Sign In

Communications of the ACM

Communications of the ACM

Application of game tree searching techniques to sequential pattern recognition


View as: Print Mobile App ACM Digital Library Full Text (PDF) Share: Send by email Share on reddit Share on StumbleUpon Share on Hacker News Share on Tweeter Share on Facebook
A sequential pattern recognition (SPR) procedure does not test all the features of a pattern at once. Instead, it selects a feature to be tested. After receiving the result of that test, the procedure either classifies the unknown pattern or selects another feature to be tested, etc. Medical diagnosis is an example of SPR. In this paper the authors suggest that SPR be viewed as a one-person game played against nature (chance). Virtually all the powerful techniques developed for searching two-person, strictly competitive game trees can easily be incorporated either directly or by analogy into SPR procedures. In particular, one can incorporate the “miniaverage backing-up procedure” and the “gamma procedure,” which are the analogues of the “minimax backing-up procedure” and the “alpha-beta procedure,” respectively. Some computer simulated experiments in character recognition are presented. The results indicate that the approach is promising.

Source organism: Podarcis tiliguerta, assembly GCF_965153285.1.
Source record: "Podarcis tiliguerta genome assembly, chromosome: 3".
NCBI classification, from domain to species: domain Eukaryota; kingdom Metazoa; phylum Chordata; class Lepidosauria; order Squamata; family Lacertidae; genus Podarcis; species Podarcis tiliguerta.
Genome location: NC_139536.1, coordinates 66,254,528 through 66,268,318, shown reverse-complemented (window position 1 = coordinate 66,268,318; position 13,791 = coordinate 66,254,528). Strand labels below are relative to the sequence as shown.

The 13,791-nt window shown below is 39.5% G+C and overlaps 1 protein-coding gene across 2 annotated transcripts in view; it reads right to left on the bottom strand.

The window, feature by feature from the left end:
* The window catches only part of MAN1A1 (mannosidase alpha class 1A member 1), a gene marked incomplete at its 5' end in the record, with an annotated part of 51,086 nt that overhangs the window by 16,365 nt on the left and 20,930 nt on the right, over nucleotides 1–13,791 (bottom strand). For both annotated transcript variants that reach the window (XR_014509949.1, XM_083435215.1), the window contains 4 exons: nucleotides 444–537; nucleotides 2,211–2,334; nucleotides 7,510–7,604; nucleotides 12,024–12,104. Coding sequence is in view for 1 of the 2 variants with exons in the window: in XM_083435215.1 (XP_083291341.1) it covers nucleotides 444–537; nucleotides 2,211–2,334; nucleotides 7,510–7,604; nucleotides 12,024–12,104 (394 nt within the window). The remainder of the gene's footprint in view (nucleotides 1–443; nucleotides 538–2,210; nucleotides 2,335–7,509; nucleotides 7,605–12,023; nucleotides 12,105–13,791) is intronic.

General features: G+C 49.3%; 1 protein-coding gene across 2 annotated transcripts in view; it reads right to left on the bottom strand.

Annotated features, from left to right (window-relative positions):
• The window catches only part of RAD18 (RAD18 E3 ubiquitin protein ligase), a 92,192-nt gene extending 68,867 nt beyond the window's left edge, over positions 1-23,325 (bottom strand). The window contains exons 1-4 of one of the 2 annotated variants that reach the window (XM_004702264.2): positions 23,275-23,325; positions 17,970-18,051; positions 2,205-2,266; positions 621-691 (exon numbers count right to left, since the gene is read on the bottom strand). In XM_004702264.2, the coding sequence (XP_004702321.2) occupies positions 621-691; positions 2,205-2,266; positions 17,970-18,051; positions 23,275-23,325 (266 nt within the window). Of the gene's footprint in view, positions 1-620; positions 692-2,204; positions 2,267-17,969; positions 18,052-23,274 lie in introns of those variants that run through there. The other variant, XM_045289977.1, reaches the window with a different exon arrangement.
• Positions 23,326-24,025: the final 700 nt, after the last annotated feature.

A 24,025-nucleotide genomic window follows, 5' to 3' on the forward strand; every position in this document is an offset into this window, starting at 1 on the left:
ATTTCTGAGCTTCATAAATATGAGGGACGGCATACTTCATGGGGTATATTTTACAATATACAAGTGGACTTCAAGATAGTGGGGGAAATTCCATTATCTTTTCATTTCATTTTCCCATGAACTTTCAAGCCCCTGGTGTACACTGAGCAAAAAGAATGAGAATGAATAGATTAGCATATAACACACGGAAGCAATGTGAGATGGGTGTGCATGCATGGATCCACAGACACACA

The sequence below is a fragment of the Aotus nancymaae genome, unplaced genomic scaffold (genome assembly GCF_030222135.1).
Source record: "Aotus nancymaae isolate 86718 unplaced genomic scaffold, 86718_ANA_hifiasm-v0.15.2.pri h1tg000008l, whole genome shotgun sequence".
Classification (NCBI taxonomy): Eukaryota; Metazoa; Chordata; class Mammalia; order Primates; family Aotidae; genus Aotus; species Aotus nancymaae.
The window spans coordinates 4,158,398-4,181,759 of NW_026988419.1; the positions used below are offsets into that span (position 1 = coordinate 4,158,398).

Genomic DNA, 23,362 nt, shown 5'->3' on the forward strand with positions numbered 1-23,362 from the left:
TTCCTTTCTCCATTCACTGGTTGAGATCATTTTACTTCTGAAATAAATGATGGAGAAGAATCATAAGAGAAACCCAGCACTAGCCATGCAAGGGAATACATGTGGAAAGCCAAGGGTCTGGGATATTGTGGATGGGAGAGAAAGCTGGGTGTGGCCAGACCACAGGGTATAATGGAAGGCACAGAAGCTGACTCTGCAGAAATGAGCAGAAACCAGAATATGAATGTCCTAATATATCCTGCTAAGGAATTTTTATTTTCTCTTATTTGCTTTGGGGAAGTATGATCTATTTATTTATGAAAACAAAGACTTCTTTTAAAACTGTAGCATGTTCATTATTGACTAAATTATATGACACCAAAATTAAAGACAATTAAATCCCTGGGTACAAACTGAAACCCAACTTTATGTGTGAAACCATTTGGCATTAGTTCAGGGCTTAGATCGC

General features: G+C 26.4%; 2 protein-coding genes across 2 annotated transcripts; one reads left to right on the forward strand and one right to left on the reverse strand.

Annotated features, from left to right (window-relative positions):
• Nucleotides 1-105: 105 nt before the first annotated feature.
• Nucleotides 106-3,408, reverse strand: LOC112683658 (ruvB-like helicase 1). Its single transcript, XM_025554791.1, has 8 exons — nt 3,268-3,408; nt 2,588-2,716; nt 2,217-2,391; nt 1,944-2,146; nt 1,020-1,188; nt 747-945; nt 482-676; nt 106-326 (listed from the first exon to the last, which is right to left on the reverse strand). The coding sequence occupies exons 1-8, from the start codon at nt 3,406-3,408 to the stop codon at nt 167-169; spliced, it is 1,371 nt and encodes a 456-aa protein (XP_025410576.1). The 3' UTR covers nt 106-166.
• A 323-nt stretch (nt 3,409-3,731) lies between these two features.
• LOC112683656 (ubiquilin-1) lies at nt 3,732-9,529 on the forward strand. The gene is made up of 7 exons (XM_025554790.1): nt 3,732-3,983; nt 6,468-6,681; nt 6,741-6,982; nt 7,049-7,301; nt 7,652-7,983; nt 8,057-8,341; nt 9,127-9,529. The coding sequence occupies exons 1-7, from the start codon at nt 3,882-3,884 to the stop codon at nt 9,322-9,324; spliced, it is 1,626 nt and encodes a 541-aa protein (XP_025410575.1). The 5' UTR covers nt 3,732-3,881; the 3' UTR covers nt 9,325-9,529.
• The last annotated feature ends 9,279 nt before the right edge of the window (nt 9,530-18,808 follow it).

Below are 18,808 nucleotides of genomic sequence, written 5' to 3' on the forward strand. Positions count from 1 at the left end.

The full text of this article is premium content


 

No entries found

Log in to Read the Full Article

Sign In

Sign in using your ACM Web Account username and password to access premium content if you are an ACM member, Communications subscriber or Digital Library subscriber.

Need Access?

Please select one of the options below for access to premium content and features.

Create a Web Account

If you are already an ACM member, Communications subscriber, or Digital Library subscriber, please set up a web account to access premium content on this site.

Join the ACM

Become a member to take full advantage of ACM's outstanding computing information resources, networking opportunities, and other benefits.
  

Subscribe to Communications of the ACM Magazine

Get full access to 50+ years of CACM content and receive the print version of the magazine monthly.

Purchase the Article

Non-members can purchase this article or a copy of the magazine in which it appears.
Sign In for Full Access
» Forgot Password? » Create an ACM Web Account
ACM Resources